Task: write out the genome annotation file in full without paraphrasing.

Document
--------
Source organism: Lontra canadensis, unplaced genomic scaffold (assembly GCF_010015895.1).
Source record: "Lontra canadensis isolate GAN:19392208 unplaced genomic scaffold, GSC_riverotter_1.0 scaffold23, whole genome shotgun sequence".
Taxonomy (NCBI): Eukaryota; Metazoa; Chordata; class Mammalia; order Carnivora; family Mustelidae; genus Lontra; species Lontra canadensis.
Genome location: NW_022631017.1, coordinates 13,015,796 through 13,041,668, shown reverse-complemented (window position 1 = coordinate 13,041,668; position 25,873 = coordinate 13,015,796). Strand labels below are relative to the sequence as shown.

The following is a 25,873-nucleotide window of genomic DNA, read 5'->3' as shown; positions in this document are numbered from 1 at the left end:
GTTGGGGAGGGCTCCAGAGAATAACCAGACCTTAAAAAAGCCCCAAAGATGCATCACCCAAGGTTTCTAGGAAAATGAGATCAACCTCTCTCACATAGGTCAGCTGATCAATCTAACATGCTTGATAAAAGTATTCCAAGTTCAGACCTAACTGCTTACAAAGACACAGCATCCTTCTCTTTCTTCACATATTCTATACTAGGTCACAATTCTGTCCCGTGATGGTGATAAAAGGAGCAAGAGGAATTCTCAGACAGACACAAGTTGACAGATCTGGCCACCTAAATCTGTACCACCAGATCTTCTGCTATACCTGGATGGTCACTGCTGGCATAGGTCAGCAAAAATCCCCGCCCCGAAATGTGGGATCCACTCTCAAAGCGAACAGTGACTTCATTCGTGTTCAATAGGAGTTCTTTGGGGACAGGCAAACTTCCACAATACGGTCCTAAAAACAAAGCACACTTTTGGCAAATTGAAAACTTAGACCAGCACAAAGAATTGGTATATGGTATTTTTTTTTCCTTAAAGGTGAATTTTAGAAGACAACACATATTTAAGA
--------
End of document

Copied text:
Source organism: Lontra canadensis, unplaced genomic scaffold (assembly GCF_010015895.1).
Source record: "Lontra canadensis isolate GAN:19392208 unplaced genomic scaffold, GSC_riverotter_1.0 scaffold23, whole genome shotgun sequence".
Taxonomy (NCBI): Eukaryota; Metazoa; Chordata; class Mammalia; order Carnivora; family Mustelidae; genus Lontra; species Lontra canadensis.
Genome location: NW_022631017.1, coordinates 13,015,796 through 13,041,668, shown reverse-complemented (window position 1 = coordinate 13,041,668; position 25,873 = coordinate 13,015,796). Strand labels below are relative to the sequence as shown.

The following is a 25,873-nucleotide window of genomic DNA, read 5'->3' as shown; positions in this document are numbered from 1 at the left end:
GTTGGGGAGGGCTCCAGAGAATAACCAGACCTTAAAAAAGCCCCAAAGATGCATCACCCAAGGTTTCTAGGAAAATGAGATCAACCTCTCTCACATAGGTCAGCTGATCAATCTAACATGCTTGATAAAAGTATTCCAAGTTCAGACCTAACTGCTTACAAAGACACAGCATCCTTCTCTTTCTTCACATATTCTATACTAGGTCACAATTCTGTCCCGTGATGGTGATAAAAGGAGCAAGAGGAATTCTCAGACAGACACAAGTTGACAGATCTGGCCACCTAAATCTGTACCACCAGATCTTCTGCTATACCTGGATGGTCACTGCTGGCATAGGTCAGCAAAAATCCCCGCCCCGAAATGTGGGATCCACTCTCAAAGCGAACAGTGACTTCATTCGTGTTCAATAGGAGTTCTTTGGGGACAGGCAAACTTCCACAATACGGTCCTAAAAACAAAGCACACTTTTGGCAAATTGAAAACTTAGACCAGCACAAAGAATTGGTATATGGTATTTTTTTTTCCTTAAAGGTGAATTTTAGAAGACAACACATATTTAAGA